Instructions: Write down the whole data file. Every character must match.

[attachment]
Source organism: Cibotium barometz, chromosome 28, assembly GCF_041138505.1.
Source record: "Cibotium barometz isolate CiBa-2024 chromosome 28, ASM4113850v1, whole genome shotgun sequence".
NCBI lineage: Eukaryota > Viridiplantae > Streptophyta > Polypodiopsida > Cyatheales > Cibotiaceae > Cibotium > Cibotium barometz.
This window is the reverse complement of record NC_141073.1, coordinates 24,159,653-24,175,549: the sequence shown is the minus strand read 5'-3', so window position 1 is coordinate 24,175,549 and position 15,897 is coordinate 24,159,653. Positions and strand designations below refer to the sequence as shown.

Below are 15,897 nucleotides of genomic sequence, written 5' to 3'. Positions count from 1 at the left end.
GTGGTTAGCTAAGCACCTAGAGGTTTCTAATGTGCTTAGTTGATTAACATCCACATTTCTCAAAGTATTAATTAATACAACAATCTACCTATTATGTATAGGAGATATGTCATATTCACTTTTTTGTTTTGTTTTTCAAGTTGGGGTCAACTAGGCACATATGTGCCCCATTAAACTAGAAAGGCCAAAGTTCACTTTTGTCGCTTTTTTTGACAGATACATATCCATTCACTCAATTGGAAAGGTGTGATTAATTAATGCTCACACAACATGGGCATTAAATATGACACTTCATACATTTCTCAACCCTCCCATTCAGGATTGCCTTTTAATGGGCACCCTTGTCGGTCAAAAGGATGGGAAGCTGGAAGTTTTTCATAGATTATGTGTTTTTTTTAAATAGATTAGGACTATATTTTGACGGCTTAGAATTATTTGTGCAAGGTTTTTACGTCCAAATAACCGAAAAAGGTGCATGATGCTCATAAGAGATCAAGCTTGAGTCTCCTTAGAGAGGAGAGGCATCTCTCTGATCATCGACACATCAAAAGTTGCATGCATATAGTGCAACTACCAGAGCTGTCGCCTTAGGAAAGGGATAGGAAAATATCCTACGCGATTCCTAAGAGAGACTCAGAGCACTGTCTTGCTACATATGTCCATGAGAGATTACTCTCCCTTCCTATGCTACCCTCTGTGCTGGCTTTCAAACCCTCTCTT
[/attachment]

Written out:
Source organism: Cibotium barometz, chromosome 28, assembly GCF_041138505.1.
Source record: "Cibotium barometz isolate CiBa-2024 chromosome 28, ASM4113850v1, whole genome shotgun sequence".
NCBI lineage: Eukaryota > Viridiplantae > Streptophyta > Polypodiopsida > Cyatheales > Cibotiaceae > Cibotium > Cibotium barometz.
This window is the reverse complement of record NC_141073.1, coordinates 24,159,653-24,175,549: the sequence shown is the minus strand read 5'-3', so window position 1 is coordinate 24,175,549 and position 15,897 is coordinate 24,159,653. Positions and strand designations below refer to the sequence as shown.

Below are 15,897 nucleotides of genomic sequence, written 5' to 3'. Positions count from 1 at the left end.
GTGGTTAGCTAAGCACCTAGAGGTTTCTAATGTGCTTAGTTGATTAACATCCACATTTCTCAAAGTATTAATTAATACAACAATCTACCTATTATGTATAGGAGATATGTCATATTCACTTTTTTGTTTTGTTTTTCAAGTTGGGGTCAACTAGGCACATATGTGCCCCATTAAACTAGAAAGGCCAAAGTTCACTTTTGTCGCTTTTTTTGACAGATACATATCCATTCACTCAATTGGAAAGGTGTGATTAATTAATGCTCACACAACATGGGCATTAAATATGACACTTCATACATTTCTCAACCCTCCCATTCAGGATTGCCTTTTAATGGGCACCCTTGTCGGTCAAAAGGATGGGAAGCTGGAAGTTTTTCATAGATTATGTGTTTTTTTTAAATAGATTAGGACTATATTTTGACGGCTTAGAATTATTTGTGCAAGGTTTTTACGTCCAAATAACCGAAAAAGGTGCATGATGCTCATAAGAGATCAAGCTTGAGTCTCCTTAGAGAGGAGAGGCATCTCTCTGATCATCGACACATCAAAAGTTGCATGCATATAGTGCAACTACCAGAGCTGTCGCCTTAGGAAAGGGATAGGAAAATATCCTACGCGATTCCTAAGAGAGACTCAGAGCACTGTCTTGCTACATATGTCCATGAGAGATTACTCTCCCTTCCTATGCTACCCTCTGTGCTGGCTTTCAAACCCTCTCTT